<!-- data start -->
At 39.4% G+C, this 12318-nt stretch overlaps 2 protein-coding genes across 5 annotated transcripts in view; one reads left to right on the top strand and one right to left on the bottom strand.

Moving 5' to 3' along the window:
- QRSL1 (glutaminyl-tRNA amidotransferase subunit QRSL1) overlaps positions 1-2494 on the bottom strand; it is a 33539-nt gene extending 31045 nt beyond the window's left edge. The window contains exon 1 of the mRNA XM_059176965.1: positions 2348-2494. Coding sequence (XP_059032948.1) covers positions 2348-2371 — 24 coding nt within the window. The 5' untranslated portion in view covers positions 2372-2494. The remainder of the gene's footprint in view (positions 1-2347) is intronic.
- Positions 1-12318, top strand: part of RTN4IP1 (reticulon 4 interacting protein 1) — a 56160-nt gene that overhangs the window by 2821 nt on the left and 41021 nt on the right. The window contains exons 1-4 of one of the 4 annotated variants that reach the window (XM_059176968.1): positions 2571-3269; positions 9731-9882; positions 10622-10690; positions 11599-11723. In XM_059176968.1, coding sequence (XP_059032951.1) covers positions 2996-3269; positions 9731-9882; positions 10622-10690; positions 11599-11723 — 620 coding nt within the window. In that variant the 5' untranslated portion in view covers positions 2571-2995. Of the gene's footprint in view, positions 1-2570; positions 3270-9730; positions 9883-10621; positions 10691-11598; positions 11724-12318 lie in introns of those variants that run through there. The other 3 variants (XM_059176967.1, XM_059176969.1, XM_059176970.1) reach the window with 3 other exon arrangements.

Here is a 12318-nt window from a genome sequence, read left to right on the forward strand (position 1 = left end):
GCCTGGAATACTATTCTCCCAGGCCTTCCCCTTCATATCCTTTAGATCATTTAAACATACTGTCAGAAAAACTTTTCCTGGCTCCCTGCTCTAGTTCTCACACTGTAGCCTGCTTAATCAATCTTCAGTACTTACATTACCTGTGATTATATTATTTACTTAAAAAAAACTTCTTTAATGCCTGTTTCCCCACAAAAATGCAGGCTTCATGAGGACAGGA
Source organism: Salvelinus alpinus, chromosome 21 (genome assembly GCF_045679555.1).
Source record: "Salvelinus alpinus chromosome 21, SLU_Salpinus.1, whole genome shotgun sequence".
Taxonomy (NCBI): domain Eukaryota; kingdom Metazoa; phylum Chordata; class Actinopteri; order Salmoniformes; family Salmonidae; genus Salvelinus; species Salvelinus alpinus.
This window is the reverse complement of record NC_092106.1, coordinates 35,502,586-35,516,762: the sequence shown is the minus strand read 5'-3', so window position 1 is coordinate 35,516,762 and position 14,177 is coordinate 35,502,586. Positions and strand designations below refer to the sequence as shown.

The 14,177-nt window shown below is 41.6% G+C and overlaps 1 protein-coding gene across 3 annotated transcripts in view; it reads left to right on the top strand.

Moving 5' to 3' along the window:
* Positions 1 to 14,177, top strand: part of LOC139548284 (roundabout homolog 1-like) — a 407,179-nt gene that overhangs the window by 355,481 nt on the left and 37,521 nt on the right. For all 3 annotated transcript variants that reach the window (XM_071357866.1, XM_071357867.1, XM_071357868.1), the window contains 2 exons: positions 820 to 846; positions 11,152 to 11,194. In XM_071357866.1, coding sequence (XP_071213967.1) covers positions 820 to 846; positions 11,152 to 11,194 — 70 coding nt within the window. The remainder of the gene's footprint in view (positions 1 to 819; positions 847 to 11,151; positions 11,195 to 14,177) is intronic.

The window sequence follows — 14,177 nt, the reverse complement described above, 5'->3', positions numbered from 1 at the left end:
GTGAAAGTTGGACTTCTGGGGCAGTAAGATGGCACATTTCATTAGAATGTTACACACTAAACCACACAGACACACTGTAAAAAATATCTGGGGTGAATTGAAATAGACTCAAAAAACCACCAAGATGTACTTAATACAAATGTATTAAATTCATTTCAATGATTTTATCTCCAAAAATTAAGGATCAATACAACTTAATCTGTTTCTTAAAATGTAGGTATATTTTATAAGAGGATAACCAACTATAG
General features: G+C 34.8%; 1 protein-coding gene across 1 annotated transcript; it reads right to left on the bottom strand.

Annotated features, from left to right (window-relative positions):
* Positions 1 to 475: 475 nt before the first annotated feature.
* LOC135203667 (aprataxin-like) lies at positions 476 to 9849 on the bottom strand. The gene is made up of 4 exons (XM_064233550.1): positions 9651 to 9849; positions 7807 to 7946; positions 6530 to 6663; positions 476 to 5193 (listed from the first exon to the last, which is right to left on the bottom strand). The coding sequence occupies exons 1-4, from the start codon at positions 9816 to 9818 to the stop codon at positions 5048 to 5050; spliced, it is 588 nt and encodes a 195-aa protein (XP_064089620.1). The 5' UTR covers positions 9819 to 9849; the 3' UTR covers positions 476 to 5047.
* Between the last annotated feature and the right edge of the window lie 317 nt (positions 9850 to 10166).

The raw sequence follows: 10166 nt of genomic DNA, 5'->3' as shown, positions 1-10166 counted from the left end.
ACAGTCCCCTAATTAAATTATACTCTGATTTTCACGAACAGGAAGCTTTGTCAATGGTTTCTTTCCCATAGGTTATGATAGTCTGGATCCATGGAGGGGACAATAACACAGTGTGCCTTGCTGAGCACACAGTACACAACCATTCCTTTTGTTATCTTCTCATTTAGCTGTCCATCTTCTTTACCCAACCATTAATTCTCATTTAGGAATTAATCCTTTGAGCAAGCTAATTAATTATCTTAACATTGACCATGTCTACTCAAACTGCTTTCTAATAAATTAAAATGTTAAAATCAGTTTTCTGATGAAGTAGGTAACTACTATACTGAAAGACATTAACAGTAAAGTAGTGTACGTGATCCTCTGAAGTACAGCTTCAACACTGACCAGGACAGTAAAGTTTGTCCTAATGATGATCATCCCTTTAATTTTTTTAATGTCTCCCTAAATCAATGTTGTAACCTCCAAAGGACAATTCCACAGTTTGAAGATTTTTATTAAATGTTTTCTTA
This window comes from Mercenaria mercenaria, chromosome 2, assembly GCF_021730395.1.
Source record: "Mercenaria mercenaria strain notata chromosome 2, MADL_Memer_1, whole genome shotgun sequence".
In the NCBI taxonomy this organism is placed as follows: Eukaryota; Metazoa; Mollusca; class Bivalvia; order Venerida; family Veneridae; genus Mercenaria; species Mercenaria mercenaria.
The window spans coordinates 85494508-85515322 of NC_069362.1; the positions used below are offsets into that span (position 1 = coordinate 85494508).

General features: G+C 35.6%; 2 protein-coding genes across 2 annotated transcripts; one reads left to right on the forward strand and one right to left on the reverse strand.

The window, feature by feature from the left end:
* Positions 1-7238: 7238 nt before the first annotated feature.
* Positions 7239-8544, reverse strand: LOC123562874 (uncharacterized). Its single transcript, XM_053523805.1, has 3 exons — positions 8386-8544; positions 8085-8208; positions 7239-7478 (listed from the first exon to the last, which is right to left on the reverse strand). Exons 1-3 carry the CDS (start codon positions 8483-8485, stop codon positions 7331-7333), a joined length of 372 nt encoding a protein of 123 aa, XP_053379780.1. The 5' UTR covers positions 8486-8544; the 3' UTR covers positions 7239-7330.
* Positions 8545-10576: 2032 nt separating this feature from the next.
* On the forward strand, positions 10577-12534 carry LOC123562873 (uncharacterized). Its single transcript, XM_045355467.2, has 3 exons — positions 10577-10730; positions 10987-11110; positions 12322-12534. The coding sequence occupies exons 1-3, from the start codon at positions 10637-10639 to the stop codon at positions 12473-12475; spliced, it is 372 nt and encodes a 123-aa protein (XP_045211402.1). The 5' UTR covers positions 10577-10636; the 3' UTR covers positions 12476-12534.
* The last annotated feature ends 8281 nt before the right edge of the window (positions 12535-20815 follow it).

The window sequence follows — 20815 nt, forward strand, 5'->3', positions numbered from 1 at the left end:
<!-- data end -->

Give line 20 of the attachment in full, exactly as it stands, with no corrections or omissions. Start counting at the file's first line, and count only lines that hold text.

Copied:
* Between the last annotated feature and the right edge of the window lie 317 nt (positions 9850 to 10166).